At least fourteen cinematic adaptations of the Dream of the Red Chamber have been made, including the 1944 film directed by Bu Wancang, the 1977 Shaw Brothers adaptation starring Sylvia Chang and Brigitte Lin, and the 1988 film directed by Xie Tieli (谢铁骊) and Zhao Yuan (赵元). This last film took two years to prepare and three years to shoot, and remains, at 735 minutes, the longest Chinese film ever made.[79]

In 1981, Jiangsu Song and Dance Ensemble premiered a dance drama version of Dream of the Red Chamber. A reworked version was performed in 1982 in Beijing by China Opera and Dance Drama Theatre featuring lead dancer Chen Ailian.[80]

At least ten television adaptations have been produced (excluding numerous Chinese opera adaptations), and they include the renowned 1987 television series, which is regarded by many within China as being a near-definitive adaptation of the novel. It was initially somewhat controversial as few Redologists believed a television adaptation could do the novel full justice. Producer and director Wang Fulin's decision in employing non-professional young actors was vindicated as the television series gained enormous popularity in China. The series' success owes much to composer Wang Liping (王立平). He set many of the novel's classical verses to music, taking as long as four years to deliberate and complete his compositions. Other television versions include a 1996 Taiwanese series and a 2010 version directed by Fifth Generation director Li Shaohong.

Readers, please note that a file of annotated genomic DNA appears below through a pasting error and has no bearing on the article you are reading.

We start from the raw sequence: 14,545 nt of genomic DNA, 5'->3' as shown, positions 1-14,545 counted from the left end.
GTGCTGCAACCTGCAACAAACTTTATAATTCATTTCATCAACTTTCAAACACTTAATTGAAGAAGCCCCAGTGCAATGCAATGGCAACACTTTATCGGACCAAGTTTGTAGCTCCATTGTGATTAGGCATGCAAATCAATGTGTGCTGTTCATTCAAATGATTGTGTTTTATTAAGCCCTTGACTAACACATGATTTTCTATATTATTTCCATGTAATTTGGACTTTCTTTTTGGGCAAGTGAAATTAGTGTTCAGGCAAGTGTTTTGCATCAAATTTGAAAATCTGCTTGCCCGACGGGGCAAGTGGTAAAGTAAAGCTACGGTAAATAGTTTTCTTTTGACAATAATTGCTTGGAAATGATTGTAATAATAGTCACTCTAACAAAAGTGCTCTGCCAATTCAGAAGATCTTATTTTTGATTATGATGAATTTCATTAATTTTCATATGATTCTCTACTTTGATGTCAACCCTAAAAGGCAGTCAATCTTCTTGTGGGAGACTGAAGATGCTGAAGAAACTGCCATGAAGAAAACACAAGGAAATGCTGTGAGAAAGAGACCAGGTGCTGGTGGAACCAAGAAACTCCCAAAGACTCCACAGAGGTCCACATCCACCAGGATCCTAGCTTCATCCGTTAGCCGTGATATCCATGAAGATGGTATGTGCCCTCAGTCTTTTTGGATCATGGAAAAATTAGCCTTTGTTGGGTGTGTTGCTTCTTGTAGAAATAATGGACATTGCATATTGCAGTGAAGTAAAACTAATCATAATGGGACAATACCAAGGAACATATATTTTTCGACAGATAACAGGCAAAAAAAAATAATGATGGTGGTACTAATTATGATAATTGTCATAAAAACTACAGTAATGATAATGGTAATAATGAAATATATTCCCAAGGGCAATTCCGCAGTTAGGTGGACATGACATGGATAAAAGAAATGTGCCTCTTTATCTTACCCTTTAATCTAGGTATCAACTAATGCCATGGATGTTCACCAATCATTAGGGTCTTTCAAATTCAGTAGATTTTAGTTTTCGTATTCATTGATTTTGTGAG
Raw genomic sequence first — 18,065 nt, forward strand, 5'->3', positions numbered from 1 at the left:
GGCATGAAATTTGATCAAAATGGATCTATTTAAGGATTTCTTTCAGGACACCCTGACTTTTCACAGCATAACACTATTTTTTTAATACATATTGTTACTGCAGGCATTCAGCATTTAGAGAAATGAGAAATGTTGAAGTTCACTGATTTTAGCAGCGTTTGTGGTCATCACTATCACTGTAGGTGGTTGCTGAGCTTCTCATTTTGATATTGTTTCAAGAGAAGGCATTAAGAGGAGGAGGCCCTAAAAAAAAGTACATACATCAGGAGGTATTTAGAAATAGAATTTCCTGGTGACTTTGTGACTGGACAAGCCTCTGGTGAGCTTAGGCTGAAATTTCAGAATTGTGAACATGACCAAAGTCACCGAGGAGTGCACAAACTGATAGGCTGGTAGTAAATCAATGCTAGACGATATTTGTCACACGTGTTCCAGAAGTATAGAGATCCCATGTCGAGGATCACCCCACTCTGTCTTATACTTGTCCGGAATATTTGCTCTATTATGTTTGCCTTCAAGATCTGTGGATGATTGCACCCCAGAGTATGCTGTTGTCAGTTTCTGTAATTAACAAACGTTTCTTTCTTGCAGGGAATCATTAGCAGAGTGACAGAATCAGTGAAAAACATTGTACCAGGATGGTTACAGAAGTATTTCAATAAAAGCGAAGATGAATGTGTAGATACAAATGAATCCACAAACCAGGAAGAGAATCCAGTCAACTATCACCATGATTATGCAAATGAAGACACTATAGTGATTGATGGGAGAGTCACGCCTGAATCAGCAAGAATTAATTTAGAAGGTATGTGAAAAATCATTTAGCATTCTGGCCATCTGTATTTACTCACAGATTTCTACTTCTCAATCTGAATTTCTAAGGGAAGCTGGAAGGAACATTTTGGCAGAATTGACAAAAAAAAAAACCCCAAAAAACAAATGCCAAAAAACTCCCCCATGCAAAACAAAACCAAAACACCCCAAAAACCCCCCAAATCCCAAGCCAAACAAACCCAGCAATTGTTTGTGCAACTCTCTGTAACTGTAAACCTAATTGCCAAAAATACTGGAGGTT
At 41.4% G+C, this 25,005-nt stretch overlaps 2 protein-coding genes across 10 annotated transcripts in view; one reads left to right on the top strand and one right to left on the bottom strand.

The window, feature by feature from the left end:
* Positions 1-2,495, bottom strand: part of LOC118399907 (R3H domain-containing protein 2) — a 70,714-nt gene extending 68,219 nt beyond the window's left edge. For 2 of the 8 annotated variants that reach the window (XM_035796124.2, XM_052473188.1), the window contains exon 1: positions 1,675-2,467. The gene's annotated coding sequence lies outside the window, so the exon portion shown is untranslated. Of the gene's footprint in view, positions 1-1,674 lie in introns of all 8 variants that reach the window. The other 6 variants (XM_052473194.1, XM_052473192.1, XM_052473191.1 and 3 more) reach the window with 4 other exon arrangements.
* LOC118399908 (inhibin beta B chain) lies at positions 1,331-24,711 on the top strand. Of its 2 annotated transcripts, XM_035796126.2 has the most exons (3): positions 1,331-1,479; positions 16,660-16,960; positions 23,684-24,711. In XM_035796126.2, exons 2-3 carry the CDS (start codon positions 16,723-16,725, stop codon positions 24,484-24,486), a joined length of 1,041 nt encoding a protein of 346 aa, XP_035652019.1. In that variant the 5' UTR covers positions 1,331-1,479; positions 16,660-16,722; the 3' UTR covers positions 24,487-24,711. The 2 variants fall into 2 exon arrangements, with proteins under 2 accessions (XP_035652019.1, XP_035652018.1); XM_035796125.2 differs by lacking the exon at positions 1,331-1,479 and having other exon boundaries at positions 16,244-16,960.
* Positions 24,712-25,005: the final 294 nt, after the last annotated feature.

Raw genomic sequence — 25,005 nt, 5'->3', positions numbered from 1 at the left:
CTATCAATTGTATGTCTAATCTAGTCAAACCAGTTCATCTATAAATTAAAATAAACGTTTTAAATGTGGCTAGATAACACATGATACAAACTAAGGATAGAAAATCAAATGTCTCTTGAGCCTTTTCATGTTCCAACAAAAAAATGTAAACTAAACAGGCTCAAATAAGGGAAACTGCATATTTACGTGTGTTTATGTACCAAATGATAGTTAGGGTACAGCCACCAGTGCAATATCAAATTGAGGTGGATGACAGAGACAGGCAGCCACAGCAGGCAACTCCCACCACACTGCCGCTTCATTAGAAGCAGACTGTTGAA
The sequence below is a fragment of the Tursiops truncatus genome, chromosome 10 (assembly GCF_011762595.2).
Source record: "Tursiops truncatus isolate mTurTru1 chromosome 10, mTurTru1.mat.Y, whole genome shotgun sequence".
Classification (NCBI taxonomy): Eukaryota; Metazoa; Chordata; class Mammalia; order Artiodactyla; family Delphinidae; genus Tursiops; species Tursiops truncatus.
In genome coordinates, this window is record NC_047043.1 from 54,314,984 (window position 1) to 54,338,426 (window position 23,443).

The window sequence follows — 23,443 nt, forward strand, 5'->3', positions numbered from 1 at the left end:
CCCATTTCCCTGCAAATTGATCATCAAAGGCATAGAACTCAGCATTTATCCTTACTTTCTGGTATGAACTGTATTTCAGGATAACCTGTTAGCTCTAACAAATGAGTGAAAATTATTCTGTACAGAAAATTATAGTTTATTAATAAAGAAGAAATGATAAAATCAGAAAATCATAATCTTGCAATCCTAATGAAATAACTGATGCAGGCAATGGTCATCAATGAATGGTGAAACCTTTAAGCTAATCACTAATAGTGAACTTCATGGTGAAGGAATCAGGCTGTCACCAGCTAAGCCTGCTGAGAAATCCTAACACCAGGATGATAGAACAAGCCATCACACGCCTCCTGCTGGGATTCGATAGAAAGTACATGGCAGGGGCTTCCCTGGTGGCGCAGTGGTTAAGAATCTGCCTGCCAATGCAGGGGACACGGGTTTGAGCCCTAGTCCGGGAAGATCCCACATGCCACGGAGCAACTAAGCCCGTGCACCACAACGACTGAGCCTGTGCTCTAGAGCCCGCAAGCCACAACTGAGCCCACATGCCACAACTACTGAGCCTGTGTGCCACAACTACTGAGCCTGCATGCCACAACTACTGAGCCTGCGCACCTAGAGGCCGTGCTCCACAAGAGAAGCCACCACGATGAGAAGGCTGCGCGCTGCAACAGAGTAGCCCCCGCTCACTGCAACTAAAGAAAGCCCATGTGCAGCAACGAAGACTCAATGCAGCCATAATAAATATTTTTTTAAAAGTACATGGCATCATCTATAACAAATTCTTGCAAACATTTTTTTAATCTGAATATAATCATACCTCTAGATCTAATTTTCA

Unlike the other great Chinese novels, particularly Romance of the Three Kingdoms and Journey to the West, the Dream of the Red Chamber has received little attention in the gaming world, with only two Chinese language visual novels having been released as of 2017. Hong Lou Meng and Hong Lou Meng: Lin Daiyu yu Bei Jingwang (红楼梦:林黛玉与北静王) were both released by Beijing Entertainment All Technology (北京娱乐通). The latter one was released on 8 January 2010, and it is an extended version of the first game, with the main heroines of the game fully voiced and additional CG+endings.